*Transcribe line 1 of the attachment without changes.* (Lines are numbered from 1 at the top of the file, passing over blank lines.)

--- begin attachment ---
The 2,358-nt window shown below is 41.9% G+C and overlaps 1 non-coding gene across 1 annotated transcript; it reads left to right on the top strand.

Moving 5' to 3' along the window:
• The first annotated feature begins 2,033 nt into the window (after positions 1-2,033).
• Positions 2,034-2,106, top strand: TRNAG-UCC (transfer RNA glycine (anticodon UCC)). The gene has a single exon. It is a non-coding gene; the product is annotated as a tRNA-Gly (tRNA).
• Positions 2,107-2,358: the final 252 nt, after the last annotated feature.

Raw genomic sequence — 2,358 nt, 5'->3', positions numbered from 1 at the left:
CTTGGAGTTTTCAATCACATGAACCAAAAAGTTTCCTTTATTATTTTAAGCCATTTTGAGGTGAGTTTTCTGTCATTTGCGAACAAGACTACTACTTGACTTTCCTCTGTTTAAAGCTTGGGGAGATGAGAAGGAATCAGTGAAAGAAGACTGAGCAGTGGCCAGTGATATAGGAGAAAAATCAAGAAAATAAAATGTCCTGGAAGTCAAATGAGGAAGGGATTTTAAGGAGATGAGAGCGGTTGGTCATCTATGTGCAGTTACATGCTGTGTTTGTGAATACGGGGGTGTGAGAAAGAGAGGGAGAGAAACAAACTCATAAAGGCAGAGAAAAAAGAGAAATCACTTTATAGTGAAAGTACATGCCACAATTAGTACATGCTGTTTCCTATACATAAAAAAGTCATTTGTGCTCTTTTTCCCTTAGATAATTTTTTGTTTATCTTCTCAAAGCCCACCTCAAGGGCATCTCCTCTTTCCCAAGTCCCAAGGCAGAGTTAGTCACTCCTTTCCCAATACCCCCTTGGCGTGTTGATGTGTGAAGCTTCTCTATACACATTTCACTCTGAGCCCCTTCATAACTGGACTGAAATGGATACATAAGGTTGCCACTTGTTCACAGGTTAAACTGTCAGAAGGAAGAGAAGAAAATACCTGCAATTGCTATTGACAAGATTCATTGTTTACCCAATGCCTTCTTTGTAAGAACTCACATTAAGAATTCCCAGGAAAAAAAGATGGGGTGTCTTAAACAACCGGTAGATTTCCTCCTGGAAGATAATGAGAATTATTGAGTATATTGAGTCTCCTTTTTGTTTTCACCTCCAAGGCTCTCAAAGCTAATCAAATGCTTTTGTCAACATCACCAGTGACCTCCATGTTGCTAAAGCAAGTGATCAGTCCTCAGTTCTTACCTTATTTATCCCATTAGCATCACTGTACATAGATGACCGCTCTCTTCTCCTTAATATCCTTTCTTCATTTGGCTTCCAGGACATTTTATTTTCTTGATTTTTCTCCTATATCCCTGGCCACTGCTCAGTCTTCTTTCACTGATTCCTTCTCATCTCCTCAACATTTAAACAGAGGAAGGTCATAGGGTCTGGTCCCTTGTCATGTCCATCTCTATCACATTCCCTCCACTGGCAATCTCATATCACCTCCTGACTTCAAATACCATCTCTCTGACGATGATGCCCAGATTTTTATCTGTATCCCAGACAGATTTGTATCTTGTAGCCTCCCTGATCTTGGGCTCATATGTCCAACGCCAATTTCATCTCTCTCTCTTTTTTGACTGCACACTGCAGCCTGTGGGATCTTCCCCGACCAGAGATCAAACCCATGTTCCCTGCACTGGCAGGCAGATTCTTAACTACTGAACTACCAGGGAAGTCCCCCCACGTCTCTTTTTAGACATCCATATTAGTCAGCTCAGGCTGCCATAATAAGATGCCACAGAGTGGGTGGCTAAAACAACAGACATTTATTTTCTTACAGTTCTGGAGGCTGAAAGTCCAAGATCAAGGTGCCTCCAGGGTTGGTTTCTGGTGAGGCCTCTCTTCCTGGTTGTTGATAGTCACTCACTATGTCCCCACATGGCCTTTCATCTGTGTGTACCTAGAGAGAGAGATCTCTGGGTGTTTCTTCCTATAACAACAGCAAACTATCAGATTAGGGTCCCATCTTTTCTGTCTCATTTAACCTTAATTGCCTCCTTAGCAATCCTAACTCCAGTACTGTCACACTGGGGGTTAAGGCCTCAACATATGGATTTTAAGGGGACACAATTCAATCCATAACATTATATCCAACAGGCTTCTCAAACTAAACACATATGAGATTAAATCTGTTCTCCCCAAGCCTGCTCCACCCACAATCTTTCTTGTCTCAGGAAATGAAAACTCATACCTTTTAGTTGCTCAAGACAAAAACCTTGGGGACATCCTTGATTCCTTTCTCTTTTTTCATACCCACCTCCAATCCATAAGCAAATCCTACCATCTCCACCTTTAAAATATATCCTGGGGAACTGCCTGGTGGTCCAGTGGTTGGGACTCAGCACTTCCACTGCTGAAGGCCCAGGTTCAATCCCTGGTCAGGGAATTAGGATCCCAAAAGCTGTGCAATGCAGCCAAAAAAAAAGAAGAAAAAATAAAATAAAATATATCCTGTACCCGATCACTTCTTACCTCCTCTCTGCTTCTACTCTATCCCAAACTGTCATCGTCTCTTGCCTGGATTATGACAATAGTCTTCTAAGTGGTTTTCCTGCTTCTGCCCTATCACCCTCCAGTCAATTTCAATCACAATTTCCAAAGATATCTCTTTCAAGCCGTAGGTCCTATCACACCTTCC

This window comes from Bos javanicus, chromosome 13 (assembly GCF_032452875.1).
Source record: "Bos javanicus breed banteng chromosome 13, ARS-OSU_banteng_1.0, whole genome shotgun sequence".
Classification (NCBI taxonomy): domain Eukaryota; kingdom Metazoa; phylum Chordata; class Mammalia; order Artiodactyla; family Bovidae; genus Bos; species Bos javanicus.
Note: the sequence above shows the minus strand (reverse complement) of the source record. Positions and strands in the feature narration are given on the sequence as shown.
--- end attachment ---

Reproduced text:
The 2,358-nt window shown below is 41.9% G+C and overlaps 1 non-coding gene across 1 annotated transcript; it reads left to right on the top strand.